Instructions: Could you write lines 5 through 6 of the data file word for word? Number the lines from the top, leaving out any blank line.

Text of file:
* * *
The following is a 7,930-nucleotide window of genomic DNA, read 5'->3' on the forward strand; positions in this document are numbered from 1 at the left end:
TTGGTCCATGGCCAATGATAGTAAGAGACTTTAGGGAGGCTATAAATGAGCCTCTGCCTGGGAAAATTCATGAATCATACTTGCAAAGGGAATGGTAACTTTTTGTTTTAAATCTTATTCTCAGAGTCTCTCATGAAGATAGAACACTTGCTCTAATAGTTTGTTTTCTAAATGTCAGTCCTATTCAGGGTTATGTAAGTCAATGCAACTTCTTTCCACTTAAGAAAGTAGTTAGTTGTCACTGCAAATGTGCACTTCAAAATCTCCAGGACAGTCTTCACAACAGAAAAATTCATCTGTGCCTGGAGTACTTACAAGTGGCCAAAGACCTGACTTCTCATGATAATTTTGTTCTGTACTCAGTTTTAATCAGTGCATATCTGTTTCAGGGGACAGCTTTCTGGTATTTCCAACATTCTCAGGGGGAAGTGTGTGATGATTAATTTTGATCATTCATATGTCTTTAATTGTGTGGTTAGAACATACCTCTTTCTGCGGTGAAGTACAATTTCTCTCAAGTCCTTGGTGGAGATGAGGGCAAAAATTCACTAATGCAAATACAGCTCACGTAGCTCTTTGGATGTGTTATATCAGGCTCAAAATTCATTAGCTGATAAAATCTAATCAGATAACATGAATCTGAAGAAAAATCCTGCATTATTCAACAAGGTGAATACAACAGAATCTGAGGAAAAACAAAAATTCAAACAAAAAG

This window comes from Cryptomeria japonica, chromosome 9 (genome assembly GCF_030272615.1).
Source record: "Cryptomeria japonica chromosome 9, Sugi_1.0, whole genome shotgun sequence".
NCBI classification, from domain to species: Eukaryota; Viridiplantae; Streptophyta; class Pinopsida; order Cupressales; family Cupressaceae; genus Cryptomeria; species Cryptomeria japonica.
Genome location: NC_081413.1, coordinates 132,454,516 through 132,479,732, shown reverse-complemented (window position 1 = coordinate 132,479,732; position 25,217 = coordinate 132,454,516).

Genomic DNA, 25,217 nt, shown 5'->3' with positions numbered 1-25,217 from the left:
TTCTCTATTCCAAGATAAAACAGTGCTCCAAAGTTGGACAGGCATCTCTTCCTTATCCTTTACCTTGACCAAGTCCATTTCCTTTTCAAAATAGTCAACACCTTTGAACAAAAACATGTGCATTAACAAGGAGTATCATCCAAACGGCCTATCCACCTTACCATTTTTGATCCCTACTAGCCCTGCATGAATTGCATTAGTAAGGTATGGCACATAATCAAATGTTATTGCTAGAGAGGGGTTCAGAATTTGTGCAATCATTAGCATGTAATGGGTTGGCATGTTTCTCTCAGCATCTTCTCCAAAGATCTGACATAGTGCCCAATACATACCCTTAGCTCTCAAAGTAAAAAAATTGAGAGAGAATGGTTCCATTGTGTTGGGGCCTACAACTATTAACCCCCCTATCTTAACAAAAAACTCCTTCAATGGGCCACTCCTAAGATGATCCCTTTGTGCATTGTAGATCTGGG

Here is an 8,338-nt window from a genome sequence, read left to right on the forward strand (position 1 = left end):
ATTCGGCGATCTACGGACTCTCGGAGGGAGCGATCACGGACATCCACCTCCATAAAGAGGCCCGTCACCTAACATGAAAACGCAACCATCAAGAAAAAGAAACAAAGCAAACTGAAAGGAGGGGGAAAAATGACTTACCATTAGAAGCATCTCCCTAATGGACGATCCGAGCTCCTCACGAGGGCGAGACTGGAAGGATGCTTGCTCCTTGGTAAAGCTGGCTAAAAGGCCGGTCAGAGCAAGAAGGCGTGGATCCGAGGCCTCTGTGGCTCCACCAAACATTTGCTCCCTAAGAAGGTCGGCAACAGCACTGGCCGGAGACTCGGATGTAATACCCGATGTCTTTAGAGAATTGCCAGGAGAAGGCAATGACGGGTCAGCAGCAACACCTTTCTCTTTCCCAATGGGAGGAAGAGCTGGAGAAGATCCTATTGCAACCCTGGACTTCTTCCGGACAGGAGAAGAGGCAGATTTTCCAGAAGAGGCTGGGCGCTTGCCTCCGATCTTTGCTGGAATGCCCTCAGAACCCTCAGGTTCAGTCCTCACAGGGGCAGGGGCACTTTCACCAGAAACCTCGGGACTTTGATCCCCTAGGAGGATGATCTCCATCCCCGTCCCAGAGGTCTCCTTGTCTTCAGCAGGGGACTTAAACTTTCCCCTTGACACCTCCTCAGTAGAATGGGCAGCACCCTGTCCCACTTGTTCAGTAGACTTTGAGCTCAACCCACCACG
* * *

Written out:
NCBI classification, from domain to species: Eukaryota; Viridiplantae; Streptophyta; class Pinopsida; order Cupressales; family Cupressaceae; genus Cryptomeria; species Cryptomeria japonica.
Genome location: NC_081413.1, coordinates 132,454,516 through 132,479,732, shown reverse-complemented (window position 1 = coordinate 132,479,732; position 25,217 = coordinate 132,454,516).